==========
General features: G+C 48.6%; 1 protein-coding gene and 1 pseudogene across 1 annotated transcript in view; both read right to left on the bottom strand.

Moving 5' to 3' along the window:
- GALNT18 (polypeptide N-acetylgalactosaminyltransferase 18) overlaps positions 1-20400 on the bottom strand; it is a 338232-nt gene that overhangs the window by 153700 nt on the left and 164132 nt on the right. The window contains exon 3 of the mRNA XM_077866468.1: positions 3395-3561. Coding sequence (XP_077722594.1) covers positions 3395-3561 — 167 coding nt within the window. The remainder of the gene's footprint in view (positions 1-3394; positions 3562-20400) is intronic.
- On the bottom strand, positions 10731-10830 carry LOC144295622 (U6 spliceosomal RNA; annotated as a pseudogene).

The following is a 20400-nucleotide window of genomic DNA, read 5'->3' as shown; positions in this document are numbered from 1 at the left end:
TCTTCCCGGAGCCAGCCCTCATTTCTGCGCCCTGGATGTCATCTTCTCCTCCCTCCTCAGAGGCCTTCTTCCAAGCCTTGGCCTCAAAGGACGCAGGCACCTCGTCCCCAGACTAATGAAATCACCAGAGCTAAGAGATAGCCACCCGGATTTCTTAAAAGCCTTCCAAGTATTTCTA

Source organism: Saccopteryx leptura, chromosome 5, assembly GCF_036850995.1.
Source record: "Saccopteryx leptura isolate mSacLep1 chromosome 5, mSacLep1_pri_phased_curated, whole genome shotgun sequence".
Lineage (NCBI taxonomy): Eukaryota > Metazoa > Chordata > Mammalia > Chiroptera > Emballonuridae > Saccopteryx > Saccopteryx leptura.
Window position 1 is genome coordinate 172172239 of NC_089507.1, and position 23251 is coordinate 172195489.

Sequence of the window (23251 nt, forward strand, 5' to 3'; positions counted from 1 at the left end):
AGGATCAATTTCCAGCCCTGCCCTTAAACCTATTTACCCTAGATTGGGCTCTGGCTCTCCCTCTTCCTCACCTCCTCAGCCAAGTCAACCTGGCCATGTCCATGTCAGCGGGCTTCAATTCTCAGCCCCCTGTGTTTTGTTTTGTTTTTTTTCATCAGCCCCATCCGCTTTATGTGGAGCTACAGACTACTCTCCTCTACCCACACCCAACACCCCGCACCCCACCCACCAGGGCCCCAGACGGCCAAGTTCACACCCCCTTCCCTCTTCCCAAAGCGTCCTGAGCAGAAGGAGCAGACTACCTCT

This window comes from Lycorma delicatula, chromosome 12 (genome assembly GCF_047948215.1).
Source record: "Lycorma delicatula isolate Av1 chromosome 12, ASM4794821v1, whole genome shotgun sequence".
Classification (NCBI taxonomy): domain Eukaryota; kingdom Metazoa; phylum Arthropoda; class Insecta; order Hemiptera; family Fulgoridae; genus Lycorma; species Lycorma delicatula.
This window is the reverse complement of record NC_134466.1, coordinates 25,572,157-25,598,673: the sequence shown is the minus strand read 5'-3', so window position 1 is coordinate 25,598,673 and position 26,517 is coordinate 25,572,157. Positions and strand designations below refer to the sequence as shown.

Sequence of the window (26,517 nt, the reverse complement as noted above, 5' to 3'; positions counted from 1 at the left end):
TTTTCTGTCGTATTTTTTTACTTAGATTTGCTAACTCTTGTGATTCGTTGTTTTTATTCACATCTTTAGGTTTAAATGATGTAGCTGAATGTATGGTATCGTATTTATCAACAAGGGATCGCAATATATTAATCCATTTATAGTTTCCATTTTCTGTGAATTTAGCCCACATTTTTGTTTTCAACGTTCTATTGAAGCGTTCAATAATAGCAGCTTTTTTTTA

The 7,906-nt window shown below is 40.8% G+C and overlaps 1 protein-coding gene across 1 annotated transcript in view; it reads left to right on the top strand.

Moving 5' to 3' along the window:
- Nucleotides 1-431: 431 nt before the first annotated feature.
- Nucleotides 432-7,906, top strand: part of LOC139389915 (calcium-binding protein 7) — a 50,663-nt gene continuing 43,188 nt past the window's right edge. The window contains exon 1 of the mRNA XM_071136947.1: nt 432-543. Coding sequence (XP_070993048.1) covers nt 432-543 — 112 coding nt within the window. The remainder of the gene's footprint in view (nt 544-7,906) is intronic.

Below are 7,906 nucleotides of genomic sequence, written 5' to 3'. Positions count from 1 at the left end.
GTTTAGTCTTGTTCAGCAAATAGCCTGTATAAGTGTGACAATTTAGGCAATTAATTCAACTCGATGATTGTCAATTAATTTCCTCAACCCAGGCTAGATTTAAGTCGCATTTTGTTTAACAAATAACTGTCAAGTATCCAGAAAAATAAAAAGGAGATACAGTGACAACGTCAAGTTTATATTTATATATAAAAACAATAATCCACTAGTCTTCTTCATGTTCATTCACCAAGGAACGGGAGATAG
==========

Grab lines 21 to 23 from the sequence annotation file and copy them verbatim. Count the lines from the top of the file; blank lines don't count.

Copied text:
- Nucleotides 1-431: 431 nt before the first annotated feature.
- Nucleotides 432-7,906, top strand: part of LOC139389915 (calcium-binding protein 7) — a 50,663-nt gene continuing 43,188 nt past the window's right edge. The window contains exon 1 of the mRNA XM_071136947.1: nt 432-543. Coding sequence (XP_070993048.1) covers nt 432-543 — 112 coding nt within the window. The remainder of the gene's footprint in view (nt 544-7,906) is intronic.

Below are 7,906 nucleotides of genomic sequence, written 5' to 3'. Positions count from 1 at the left end.